© Dr. Mark E. Hardgrove

Text: Phil 4:21-22
21 Greet all the saints in Christ Jesus. The brothers who are with me send greetings. 22All the saints send you greetings, especially those who belong to Caesar's household. NIV


In my conversation with many people, who do not profess Christ as their Lord and who have not been Born Again, the reason I often hear from these people is that they feel like becoming a believer is too great a sacrifice to make. In other words, they feel like it is too difficult to live the Christian life in a world that offers the pleasures and the temptations that does.

As a matter of fact, I’ve talked to many people who once were believers, but who no longer serve the Lord, and their explanation for turning their back on the Lord and on His Church is that they feel the Christian life is just too hard to live. I’ve talked with high school and college students who say, “It’s just too hard!” I’ve talked to kids of parents who are not Christians say, “It’s just too hard!” I’ve talked with the spouse of someone who is not a Christian and they say, “It’s just too hard.” I’ve talked with people who work in a work environment where people are heathens and they say, “It’s just too hard!”

That is the report of the enemy to all who would live godly in Christ Jesus, “It’s just too hard.” But the report of the Lord in Proverbs 13:15 is that “the way of the transgressors is hard.”

Jesus did say, “in the world ye shall have tribulation,” but he also said, “but be of good cheer, I have overcome the world.” Paul did say, “they that live godly in Christ Jesus shall suffer persecution,” but he also said, “these present sufferings are not worthy to be compared to the glory that shall be revealed in us.” James said, “count it all joy when ye fall into diver temptations.” There will be trials, temptations, and tribulations, but that’s no reason to throw in the towel. That’s no reason to give up on God and go back to the hog pen. The greater the trial, the bigger the victory. The bigger the giant, the harder he falls. There will be battles, but thank God the victory is already ours!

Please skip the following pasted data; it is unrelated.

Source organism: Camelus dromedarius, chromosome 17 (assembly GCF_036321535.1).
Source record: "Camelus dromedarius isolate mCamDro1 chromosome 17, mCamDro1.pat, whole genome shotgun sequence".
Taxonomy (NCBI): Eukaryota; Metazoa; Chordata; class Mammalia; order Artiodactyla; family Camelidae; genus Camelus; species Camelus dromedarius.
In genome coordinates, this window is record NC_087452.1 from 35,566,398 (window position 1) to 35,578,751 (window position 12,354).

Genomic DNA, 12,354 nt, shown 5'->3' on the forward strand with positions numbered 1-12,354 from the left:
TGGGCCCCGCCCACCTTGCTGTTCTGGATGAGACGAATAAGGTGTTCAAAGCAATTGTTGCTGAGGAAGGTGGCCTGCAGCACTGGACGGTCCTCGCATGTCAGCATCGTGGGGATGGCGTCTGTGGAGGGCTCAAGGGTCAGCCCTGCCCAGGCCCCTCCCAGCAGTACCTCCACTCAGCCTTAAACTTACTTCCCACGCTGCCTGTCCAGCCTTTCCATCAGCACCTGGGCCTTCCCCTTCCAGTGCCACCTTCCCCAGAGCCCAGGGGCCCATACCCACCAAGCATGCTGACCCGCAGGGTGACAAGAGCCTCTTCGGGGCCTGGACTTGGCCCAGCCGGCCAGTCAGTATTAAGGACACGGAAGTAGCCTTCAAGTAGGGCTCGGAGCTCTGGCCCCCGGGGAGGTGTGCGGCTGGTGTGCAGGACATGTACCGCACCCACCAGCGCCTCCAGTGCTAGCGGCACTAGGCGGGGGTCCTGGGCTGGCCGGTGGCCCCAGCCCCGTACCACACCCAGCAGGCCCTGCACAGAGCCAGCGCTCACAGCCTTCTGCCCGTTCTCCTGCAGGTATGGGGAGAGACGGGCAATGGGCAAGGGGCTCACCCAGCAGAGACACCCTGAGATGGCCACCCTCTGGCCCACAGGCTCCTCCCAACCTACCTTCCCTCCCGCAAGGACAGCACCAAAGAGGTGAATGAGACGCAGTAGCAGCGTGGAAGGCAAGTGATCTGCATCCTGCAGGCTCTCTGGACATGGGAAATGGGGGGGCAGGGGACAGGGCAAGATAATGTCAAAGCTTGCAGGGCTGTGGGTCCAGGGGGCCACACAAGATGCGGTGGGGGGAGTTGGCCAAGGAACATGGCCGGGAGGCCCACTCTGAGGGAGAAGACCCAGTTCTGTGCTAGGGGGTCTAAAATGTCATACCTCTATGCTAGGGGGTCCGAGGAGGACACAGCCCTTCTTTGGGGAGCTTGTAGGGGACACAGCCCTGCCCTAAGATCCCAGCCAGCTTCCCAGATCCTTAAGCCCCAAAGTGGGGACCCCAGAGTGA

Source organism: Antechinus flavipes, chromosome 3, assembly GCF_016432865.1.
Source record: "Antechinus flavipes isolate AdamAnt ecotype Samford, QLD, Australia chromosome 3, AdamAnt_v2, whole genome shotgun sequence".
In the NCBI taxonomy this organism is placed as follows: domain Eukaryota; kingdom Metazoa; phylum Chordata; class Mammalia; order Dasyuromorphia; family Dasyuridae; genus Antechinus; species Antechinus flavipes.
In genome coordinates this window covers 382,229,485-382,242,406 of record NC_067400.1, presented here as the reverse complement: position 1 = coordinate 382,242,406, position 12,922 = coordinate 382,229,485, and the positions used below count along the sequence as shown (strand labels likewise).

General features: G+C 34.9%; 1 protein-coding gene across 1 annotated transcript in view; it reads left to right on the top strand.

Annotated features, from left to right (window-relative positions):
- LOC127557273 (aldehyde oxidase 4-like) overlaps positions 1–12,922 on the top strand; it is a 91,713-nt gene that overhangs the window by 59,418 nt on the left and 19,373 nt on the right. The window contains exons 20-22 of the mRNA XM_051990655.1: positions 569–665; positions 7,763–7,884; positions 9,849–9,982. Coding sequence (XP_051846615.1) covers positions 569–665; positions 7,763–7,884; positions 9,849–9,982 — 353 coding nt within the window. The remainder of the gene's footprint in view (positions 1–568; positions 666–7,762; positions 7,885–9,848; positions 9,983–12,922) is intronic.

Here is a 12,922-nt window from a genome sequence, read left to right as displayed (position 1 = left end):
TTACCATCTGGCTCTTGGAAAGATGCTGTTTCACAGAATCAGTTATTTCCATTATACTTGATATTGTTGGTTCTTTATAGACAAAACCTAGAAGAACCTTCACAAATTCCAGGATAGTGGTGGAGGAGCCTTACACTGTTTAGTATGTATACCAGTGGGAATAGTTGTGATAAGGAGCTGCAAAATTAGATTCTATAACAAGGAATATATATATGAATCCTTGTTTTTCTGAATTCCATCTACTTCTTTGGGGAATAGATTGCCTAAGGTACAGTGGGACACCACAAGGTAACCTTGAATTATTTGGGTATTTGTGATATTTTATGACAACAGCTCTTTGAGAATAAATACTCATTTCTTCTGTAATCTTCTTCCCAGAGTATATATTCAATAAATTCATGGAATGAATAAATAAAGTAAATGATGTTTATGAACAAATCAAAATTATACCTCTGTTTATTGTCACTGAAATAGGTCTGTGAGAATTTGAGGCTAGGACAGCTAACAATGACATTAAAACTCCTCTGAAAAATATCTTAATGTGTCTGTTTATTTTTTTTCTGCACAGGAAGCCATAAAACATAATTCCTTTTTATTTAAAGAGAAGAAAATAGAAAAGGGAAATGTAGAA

Now I want you to look at the two verses I just read. There is a phrase in verse 22 that has burned in my heart for over fifteen years. A. A. Ledford, one of the great Bible teachers of the Church of God, brought this phrase to my attention back in the 1980’s and it continues to challenge me. Look at it again with me: “All the saints send you greetings, especially those who belong to Caesar's household.” Did you get that? There were saints, that is, believers in Caesar’s household. They were either members of his family, or slaves who served in the house of Caesar, but they were believers. I don’t know what that does for you, but it sends chill bumps down my spine. Let’s consider our text.

Eleven years had passed since Paul had been with the Philippians, but when they heard that Paul was in prison in Rome they sent Epaphroditus to Rome with an offering and their greetings. Paul then sends them this Epistle, greeting and thanking them for their kindness, which was like bouquet of fresh flowers in the prison cell.

Paul is old, now, and no doubt the years had taken their toll on his body, but some 20 times in this short Epistle to the Philippians Paul uses the words, joy, rejoice, peace, content, and thanksgiving. It was a dire time in the life of Paul and for Christians in general, but Paul could always find a reason to rejoice. Nero, the despotic Caesar of Rome was persecuting the Christians and Paul’s head was soon to be lifted from his shoulders, but when Paul started thinking of Jesus, and what He meant to him, he had to “shout, shout, shout, shout, all night, all night!” God help the church to discover what Paul had discovered. This joy that I have, this joy that I have, the world didn’t give it, I said the world didn’t give it and the world can’t take it away!

At the end of the letter, in the list of those who sent their greetings to the church at Philippi, Paul says, “All the saints send you greetings, especially those who belong to Nero’s household.”

It was under Nero’s reign that the Apostle Peter was crucified on a cross. But when they went to nail him, Peter cried out that he wasn’t worthy to be crucified in the same manner as his Lord. So to mock him the soldiers inverted cross, they hung Peter upside down on the cross where he died. It was under Nero that Paul was beheaded. It was under Nero that the slums of Rome were set on fire, and many historians believe that Nero had this done so that he continue his building projects. But when the city caught fire, Nero blamed the Christians and in so doing inflamed the hatred and anger of the Romans against the believers.